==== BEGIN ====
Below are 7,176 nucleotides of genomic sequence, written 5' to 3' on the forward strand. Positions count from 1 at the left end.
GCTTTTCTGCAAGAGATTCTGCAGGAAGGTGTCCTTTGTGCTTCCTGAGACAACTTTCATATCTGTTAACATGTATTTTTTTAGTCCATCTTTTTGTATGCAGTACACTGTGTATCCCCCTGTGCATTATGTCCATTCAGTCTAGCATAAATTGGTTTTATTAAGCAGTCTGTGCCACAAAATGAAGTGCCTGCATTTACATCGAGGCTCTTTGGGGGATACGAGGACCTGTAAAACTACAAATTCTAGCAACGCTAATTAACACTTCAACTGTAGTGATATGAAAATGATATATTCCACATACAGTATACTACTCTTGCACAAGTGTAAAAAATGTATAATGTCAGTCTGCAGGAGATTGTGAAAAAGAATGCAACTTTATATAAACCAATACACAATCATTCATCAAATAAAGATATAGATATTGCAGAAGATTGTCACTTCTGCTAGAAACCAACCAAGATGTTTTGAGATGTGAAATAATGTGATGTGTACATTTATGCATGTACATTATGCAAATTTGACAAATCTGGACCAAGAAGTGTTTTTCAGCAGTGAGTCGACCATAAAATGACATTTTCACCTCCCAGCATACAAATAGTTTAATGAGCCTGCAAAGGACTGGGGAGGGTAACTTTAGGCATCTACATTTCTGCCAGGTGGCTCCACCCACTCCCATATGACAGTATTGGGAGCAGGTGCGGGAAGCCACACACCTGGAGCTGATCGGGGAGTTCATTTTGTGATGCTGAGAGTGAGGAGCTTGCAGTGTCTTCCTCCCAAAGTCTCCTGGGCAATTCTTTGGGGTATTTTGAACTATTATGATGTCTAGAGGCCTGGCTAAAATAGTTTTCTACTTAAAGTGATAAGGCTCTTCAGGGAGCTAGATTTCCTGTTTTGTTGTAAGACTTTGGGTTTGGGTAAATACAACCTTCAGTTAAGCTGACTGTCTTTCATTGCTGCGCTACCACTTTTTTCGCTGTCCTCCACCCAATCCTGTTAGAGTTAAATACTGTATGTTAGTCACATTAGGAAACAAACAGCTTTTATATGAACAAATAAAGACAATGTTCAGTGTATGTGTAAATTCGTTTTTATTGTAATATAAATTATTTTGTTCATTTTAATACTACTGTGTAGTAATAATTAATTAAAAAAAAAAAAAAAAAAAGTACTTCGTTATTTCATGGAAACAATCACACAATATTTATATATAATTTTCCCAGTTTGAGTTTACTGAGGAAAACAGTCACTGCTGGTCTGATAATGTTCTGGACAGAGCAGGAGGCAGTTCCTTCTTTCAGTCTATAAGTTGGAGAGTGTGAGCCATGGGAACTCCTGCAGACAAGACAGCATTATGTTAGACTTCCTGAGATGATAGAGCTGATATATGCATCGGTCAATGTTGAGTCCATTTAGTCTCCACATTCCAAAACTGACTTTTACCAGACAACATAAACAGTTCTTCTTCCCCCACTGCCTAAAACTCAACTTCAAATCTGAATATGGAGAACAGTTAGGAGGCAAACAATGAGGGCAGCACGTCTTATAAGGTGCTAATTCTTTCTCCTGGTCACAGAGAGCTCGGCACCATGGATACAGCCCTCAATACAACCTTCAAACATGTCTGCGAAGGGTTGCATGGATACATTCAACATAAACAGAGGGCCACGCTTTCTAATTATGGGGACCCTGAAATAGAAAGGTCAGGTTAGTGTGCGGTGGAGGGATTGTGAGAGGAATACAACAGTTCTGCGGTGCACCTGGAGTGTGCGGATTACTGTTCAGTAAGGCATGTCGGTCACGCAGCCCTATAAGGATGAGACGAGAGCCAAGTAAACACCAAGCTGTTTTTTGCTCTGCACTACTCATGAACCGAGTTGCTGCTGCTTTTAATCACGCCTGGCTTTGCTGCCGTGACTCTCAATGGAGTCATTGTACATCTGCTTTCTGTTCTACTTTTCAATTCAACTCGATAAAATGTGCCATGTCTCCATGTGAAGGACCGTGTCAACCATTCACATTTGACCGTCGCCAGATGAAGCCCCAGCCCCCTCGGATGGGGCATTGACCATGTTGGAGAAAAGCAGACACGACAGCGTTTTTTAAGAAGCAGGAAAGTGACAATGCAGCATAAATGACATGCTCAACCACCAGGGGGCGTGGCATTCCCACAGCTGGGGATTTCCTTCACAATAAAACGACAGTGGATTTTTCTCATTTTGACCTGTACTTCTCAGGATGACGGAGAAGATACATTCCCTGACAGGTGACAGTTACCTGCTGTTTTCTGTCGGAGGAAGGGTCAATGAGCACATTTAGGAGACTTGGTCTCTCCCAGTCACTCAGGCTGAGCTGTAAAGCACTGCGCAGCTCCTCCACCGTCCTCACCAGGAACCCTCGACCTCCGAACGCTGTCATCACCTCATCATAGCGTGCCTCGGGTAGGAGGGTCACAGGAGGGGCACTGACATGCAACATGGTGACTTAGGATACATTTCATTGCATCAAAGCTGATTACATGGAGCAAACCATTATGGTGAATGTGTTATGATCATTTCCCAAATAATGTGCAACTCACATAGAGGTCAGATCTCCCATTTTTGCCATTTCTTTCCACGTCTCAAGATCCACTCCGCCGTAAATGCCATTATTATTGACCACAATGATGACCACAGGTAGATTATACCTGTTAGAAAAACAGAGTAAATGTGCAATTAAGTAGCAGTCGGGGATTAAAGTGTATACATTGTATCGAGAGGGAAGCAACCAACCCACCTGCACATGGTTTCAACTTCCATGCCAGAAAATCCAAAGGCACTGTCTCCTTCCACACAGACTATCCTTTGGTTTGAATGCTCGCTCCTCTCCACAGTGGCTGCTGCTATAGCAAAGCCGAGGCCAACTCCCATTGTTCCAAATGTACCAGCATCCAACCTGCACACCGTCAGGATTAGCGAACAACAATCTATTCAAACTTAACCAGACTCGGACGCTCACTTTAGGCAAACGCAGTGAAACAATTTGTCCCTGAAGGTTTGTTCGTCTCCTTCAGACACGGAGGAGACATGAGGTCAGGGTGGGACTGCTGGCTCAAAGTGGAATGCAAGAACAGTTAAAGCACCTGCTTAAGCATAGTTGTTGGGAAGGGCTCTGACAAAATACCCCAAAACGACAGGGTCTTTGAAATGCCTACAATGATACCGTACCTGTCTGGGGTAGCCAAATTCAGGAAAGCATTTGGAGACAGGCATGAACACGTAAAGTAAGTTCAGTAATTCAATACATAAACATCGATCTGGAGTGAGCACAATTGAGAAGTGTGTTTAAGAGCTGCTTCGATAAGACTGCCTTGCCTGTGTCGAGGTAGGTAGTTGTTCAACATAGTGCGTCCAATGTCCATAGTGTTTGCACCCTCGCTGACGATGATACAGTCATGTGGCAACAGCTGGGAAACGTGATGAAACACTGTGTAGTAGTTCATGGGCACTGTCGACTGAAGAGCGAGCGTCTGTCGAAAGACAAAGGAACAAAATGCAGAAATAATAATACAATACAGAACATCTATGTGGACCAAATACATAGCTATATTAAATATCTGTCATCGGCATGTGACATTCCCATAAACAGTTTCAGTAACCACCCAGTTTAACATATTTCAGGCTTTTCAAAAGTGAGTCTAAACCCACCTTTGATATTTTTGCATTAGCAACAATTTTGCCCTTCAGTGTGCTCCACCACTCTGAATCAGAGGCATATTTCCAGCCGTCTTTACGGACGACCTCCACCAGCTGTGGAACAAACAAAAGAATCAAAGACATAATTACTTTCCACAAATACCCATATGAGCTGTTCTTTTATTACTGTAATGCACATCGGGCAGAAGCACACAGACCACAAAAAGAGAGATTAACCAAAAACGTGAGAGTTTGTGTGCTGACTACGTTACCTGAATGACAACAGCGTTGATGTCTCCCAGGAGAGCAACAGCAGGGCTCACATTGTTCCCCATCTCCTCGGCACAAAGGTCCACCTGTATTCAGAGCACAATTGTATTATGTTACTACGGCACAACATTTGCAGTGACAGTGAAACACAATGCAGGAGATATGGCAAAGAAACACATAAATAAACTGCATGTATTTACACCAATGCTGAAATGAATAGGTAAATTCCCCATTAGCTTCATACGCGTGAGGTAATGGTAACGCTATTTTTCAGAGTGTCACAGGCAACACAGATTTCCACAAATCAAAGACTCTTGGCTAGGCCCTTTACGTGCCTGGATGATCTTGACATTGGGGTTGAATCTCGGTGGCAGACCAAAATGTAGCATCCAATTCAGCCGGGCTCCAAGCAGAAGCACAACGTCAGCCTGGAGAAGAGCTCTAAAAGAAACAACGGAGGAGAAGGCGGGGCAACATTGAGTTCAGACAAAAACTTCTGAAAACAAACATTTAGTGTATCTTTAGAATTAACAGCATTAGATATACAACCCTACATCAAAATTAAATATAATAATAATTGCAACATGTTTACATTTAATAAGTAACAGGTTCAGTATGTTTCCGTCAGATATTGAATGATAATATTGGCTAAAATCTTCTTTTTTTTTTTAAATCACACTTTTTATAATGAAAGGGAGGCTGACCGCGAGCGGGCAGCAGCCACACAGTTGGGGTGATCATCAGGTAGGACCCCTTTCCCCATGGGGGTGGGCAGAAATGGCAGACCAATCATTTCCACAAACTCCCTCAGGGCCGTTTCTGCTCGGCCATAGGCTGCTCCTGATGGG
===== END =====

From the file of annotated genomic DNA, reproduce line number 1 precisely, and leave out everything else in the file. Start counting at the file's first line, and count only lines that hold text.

Below are 7,176 nucleotides of genomic sequence, written 5' to 3' on the forward strand. Positions count from 1 at the left end.